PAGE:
Horsetail (Shavegrass) Tea
The tea mixture that I make is very plain and bland but I mostly use it for asthma and bronchitis so you don’t need much of it or do I advice that you use much as any herb can have side effects and a little is better when trying a new herb. Also note that I was taught to use horsetail for external bleeding wounds, you moisten the horsetail or steep a concentrated mixture and apply to the wound and it stops bleeding. Note these are the things I was taught by my people the things I now have never been proven scientifically to me or what I have been taught by my father and grandfather. The name of shave grass/horsetail in my language is: “KEZIBSKOL” it’s translation is Hissing Plant, Scouring Bushes, Horsetail.
I boil approximately 1/4 ounce of horsetail in one quart of water and then steep for 10-minutes. You can add other things to better the taste I suppose what ever you might want, but keep in mind that I only recommend 1 tbl. to try it to see if you have any bad reactions to it and if not then I drink one cup a day while having respiratory problems.
I hope this helps.
Love & Happiness
Disclamer: I am no way recommending anyone take any of my advice or even follow my recipe for the tea or wound healer. I am not a doctor, I am Native American and am just saying how I use “KEZIBSKOL” for my own use what I was taught by my people the Penobscots.
Since we were talking about Asthma I thought you might like to peruse the following
Nutritional supplements that may be helpful: Vitamin B6 deficiency is common in asthmatics. This deficiency may relate to the asthma itself or to certain asthma drugs (such as theophylline and aminophylline) that deplete vitamin B6. In a double blind study of asthmatic children, 200 mg per day of vitamin B6 for two months reduced the severity of their illness and reduced the amount of asthma medication needed. In another study, asthmatic adults experienced a dramatic decrease in the frequency and severity of asthma attacks while taking 50 mg of vitamin B6 twice a day. Nonetheless, the research remains somewhat inconsistent, and at least one double blind study did not find high levels of B6 to help asthmatics who require the use of steroid drugs.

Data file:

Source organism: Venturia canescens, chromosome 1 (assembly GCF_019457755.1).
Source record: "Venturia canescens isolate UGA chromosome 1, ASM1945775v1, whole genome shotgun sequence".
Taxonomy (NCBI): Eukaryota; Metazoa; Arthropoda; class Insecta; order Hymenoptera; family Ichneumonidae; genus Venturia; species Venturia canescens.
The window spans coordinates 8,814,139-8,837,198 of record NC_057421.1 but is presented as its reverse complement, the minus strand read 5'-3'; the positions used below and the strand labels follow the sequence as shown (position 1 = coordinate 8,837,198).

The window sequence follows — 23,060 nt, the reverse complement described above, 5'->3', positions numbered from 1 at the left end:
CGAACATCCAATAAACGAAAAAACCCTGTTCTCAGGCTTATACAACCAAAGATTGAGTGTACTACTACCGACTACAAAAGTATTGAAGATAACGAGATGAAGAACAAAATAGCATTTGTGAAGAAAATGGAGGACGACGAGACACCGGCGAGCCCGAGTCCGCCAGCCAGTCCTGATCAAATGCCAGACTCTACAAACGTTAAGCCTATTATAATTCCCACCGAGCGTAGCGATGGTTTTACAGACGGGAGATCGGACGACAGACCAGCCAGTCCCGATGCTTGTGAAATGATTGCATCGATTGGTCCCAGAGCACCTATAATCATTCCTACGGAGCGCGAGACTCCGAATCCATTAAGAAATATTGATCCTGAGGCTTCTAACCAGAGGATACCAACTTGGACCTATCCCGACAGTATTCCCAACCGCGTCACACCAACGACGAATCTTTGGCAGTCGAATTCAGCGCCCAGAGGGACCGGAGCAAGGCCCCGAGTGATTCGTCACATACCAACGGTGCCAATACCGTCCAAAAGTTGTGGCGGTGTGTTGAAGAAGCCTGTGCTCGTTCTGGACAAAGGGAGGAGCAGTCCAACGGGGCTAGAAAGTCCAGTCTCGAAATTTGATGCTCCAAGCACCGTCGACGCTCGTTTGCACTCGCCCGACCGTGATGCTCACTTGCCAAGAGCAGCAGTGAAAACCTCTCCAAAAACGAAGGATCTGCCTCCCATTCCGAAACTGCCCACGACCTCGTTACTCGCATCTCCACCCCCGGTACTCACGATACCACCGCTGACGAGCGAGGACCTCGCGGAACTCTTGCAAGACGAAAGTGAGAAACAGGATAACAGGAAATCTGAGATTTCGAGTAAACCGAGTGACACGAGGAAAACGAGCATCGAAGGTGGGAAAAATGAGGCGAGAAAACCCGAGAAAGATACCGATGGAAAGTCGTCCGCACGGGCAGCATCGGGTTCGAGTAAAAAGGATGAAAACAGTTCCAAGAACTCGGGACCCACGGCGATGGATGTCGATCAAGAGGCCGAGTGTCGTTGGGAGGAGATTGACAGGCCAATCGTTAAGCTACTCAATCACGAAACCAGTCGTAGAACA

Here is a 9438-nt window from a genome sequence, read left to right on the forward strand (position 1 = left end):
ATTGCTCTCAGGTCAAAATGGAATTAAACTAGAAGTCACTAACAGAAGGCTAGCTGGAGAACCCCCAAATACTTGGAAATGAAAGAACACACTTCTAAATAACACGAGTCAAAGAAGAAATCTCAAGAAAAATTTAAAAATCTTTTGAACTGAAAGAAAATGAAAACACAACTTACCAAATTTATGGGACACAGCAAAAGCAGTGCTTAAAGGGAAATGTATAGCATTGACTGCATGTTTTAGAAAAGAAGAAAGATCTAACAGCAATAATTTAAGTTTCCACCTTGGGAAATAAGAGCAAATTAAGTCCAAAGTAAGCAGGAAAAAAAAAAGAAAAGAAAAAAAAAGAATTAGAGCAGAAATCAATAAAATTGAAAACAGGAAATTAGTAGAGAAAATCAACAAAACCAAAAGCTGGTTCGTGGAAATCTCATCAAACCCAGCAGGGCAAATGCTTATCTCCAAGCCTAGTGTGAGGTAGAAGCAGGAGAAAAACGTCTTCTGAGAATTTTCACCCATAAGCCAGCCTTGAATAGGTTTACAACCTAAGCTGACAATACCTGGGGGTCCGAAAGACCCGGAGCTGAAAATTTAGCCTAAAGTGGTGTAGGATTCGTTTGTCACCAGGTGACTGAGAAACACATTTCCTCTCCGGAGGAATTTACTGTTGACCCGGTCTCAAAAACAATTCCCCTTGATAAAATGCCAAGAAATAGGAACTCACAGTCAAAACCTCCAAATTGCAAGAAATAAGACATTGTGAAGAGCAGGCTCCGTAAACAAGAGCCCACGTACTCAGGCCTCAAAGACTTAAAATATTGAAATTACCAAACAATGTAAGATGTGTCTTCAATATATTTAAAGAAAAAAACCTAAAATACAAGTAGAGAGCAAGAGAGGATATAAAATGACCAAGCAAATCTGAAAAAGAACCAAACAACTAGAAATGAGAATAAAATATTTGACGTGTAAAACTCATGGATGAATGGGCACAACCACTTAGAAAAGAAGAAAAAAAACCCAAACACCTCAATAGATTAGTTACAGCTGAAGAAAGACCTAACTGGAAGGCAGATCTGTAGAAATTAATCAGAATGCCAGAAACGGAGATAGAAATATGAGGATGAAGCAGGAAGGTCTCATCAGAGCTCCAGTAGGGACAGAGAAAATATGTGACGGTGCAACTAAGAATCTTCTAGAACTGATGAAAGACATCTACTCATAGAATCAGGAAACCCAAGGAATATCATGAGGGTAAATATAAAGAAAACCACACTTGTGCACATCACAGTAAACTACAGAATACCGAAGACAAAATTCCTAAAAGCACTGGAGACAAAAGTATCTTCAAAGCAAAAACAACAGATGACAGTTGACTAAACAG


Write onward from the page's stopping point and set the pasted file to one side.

Magnesium levels are frequently low in asthmatics. Magnesium supplements might help prevent asthma attacks because magnesium can prevent spasms of the bronchial passages. Intravenous injection of magnesium has been reported to stop acute asthma attacks within minutes in double blind research. Although the effect of oral magnesium has not been appropriately studied, many doctors recommend magnesium supplements for their asthma patients. The usual amount of magnesium taken by an adult is 200 400 mg per day (children take proportionately less based on their body weight).
Supplementation with 1 gram of vitamin C per day reduces the tendency of the bronchial passages to go into spasm, an action that has been confirmed in double blind research. Some individuals with asthma have shown improvement after taking 1 2 grams of vitamin C per day. A buffered form of vitamin C (such as sodium ascorbate or calcium ascorbate) may work better for some asthmatics than regular vitamin C (ascorbic acid).
Very high amounts of vitamin B12 supplements (1,500 mcg per day) have been found to reduce the tendency for asthmatics to react to sulfites. The trace mineral molybdenum also helps the body detoxify sulfite, though the ability of supplemental molybdenum to help asthma patients remains mostly unexplored. A nutritionally oriented physician should be involved in any evaluation and treatment of sulfite sensitivity.
People with low levels of selenium have a high risk of asthma. Asthma involves free radical damage that selenium might protect against. A double blind trial gave 45 mcg of selenium to twelve people with asthma. Half showed clear clinical improvement even though lung function tests did not change. Most doctors of natural medicine recommend 200 mcg per day for adults (and proportionately less for children) a much higher, though still safe level.